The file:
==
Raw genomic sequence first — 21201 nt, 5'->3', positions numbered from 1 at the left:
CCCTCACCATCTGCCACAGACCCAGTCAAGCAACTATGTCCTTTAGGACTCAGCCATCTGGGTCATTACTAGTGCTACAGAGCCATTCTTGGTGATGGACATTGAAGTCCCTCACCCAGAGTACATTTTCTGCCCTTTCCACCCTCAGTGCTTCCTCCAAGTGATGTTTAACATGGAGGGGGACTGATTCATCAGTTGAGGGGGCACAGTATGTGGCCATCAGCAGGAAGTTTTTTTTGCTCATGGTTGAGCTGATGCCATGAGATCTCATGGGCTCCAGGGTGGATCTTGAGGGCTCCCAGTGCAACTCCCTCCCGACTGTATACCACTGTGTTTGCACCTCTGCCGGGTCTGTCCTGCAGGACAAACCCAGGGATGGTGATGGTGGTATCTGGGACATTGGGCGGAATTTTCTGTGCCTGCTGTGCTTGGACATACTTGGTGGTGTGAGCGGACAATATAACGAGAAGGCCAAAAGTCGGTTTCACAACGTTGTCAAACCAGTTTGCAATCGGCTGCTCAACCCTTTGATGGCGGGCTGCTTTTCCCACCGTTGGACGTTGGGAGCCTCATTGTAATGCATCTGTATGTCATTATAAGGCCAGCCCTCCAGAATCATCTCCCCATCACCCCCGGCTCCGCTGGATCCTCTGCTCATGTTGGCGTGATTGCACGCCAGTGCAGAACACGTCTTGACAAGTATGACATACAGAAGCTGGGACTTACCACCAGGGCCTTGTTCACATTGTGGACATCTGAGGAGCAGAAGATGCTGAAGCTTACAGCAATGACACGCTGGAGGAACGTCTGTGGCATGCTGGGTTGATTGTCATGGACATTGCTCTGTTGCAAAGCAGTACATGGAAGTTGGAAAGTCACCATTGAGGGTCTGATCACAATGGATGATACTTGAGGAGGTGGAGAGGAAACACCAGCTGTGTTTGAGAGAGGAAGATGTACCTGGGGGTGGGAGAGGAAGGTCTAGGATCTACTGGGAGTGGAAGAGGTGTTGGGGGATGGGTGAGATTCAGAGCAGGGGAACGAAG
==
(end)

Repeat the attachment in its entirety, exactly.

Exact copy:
Raw genomic sequence first — 21201 nt, 5'->3', positions numbered from 1 at the left:
CCCTCACCATCTGCCACAGACCCAGTCAAGCAACTATGTCCTTTAGGACTCAGCCATCTGGGTCATTACTAGTGCTACAGAGCCATTCTTGGTGATGGACATTGAAGTCCCTCACCCAGAGTACATTTTCTGCCCTTTCCACCCTCAGTGCTTCCTCCAAGTGATGTTTAACATGGAGGGGGACTGATTCATCAGTTGAGGGGGCACAGTATGTGGCCATCAGCAGGAAGTTTTTTTTGCTCATGGTTGAGCTGATGCCATGAGATCTCATGGGCTCCAGGGTGGATCTTGAGGGCTCCCAGTGCAACTCCCTCCCGACTGTATACCACTGTGTTTGCACCTCTGCCGGGTCTGTCCTGCAGGACAAACCCAGGGATGGTGATGGTGGTATCTGGGACATTGGGCGGAATTTTCTGTGCCTGCTGTGCTTGGACATACTTGGTGGTGTGAGCGGACAATATAACGAGAAGGCCAAAAGTCGGTTTCACAACGTTGTCAAACCAGTTTGCAATCGGCTGCTCAACCCTTTGATGGCGGGCTGCTTTTCCCACCGTTGGACGTTGGGAGCCTCATTGTAATGCATCTGTATGTCATTATAAGGCCAGCCCTCCAGAATCATCTCCCCATCACCCCCGGCTCCGCTGGATCCTCTGCTCATGTTGGCGTGATTGCACGCCAGTGCAGAACACGTCTTGACAAGTATGACATACAGAAGCTGGGACTTACCACCAGGGCCTTGTTCACATTGTGGACATCTGAGGAGCAGAAGATGCTGAAGCTTACAGCAATGACACGCTGGAGGAACGTCTGTGGCATGCTGGGTTGATTGTCATGGACATTGCTCTGTTGCAAAGCAGTACATGGAAGTTGGAAAGTCACCATTGAGGGTCTGATCACAATGGATGATACTTGAGGAGGTGGAGAGGAAACACCAGCTGTGTTTGAGAGAGGAAGATGTACCTGGGGGTGGGAGAGGAAGGTCTAGGATCTACTGGGAGTGGAAGAGGTGTTGGGGGATGGGTGAGATTCAGAGCAGGGGAACGAAG